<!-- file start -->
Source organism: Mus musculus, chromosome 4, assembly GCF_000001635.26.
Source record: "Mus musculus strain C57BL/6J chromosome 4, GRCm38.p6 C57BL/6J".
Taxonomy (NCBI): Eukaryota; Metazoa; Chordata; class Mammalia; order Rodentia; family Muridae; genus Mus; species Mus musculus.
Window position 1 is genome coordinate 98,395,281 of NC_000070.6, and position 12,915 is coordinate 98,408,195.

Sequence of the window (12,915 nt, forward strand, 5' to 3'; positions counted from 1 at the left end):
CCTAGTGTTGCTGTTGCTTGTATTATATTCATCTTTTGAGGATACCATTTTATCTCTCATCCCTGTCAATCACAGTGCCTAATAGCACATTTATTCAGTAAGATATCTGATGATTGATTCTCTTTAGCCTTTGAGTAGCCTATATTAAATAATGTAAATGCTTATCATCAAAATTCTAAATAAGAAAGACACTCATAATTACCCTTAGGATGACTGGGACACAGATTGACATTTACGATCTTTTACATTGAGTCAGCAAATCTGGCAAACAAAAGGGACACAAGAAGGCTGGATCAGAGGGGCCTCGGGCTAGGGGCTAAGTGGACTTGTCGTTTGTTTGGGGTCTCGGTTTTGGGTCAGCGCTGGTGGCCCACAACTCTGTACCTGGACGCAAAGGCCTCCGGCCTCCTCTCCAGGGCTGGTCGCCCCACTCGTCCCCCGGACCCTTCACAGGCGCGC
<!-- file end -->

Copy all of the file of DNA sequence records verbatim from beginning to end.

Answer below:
Source organism: Mus musculus, chromosome 4, assembly GCF_000001635.26.
Source record: "Mus musculus strain C57BL/6J chromosome 4, GRCm38.p6 C57BL/6J".
Taxonomy (NCBI): Eukaryota; Metazoa; Chordata; class Mammalia; order Rodentia; family Muridae; genus Mus; species Mus musculus.
Window position 1 is genome coordinate 98,395,281 of NC_000070.6, and position 12,915 is coordinate 98,408,195.

Sequence of the window (12,915 nt, forward strand, 5' to 3'; positions counted from 1 at the left end):
CCTAGTGTTGCTGTTGCTTGTATTATATTCATCTTTTGAGGATACCATTTTATCTCTCATCCCTGTCAATCACAGTGCCTAATAGCACATTTATTCAGTAAGATATCTGATGATTGATTCTCTTTAGCCTTTGAGTAGCCTATATTAAATAATGTAAATGCTTATCATCAAAATTCTAAATAAGAAAGACACTCATAATTACCCTTAGGATGACTGGGACACAGATTGACATTTACGATCTTTTACATTGAGTCAGCAAATCTGGCAAACAAAAGGGACACAAGAAGGCTGGATCAGAGGGGCCTCGGGCTAGGGGCTAAGTGGACTTGTCGTTTGTTTGGGGTCTCGGTTTTGGGTCAGCGCTGGTGGCCCACAACTCTGTACCTGGACGCAAAGGCCTCCGGCCTCCTCTCCAGGGCTGGTCGCCCCACTCGTCCCCCGGACCCTTCACAGGCGCGC